|'The roguish sexual politics of Stoker's Dracula are invoked both on a plot level and visually.'|
Towards the end of the original Fright Night, it seems to be suggested that the whole thing has been a rather clever metaphor for the obstacles teenagers have to overcome in order to have sex. Charley (William Ragsdale) and Amy (Amanda Bearse) face the attention of Charley's mother, the prying eyes of the next door neighbour (who happens to be a vampire), vastly wavering mood swings and the annoying input of class mates. The motivation to overcoming all this, it is suggested, is so that they can end up happily together in the sack come the end of the film.
Clever though that might be it seems somewhat whimsical for a vampire-based horror film, something director Tom Holland seems to keen to address, packing Fright Night with substance beyond what could be reasonably expected from an 80s popcorn Horror. The synth and guitar-solo-led soundtrack might seem dated but it is also deliciously effort-filled. Chris Sarandon's vampire is the right side of overplay, hinting to modern audiences what Mark Ruffalo might do with a role like this, given the chance.
There's also the wider influences of the vampire and horror canons on display. The roguish sexual politics of Stoker's Dracula are invoked both on a plot level and visually. 'Hero' Peter Vincent (Roddy McDowall) inverts the classic protagonist of the horror genre to good effect, the film initially suggesting that it might be all about stripping down society's preconceived notions of that particular character trope.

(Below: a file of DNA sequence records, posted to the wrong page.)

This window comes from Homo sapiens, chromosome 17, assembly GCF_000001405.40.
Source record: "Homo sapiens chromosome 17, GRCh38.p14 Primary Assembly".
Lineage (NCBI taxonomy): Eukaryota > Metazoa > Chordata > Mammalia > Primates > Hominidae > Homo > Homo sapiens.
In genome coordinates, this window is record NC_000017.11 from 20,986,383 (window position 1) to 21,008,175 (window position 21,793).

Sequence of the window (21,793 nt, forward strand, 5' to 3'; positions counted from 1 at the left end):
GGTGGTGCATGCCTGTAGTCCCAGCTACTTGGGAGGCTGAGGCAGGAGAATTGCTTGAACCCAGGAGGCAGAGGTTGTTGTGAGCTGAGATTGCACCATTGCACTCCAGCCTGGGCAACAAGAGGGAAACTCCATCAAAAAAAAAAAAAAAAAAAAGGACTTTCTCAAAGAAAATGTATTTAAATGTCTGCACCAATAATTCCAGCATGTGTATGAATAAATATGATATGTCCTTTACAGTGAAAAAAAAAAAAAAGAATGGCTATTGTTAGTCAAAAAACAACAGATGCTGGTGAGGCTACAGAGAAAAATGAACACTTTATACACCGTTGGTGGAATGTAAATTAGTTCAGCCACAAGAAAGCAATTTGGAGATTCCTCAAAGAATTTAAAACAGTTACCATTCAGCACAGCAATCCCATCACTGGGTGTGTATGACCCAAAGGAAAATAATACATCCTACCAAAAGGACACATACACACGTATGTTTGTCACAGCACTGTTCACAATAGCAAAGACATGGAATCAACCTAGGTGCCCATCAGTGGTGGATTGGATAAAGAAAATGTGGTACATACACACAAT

The effects too, especially in the final third, are rather impressive for their time, though why a werewolf appears at one point is ill-explained, apparently solely there to again nod to Stoker's masterpiece, where the prince of darkness arrives firstly in the guise of a huge dog.
Holland's film is, notionally, a Horror Comedy but the latter of those genres enters the fray unobtrusively and only occasionally. This is a primarily just a Horror, and a solidly good one at that.
Fright Night was playing on Sky Movies Anytime+.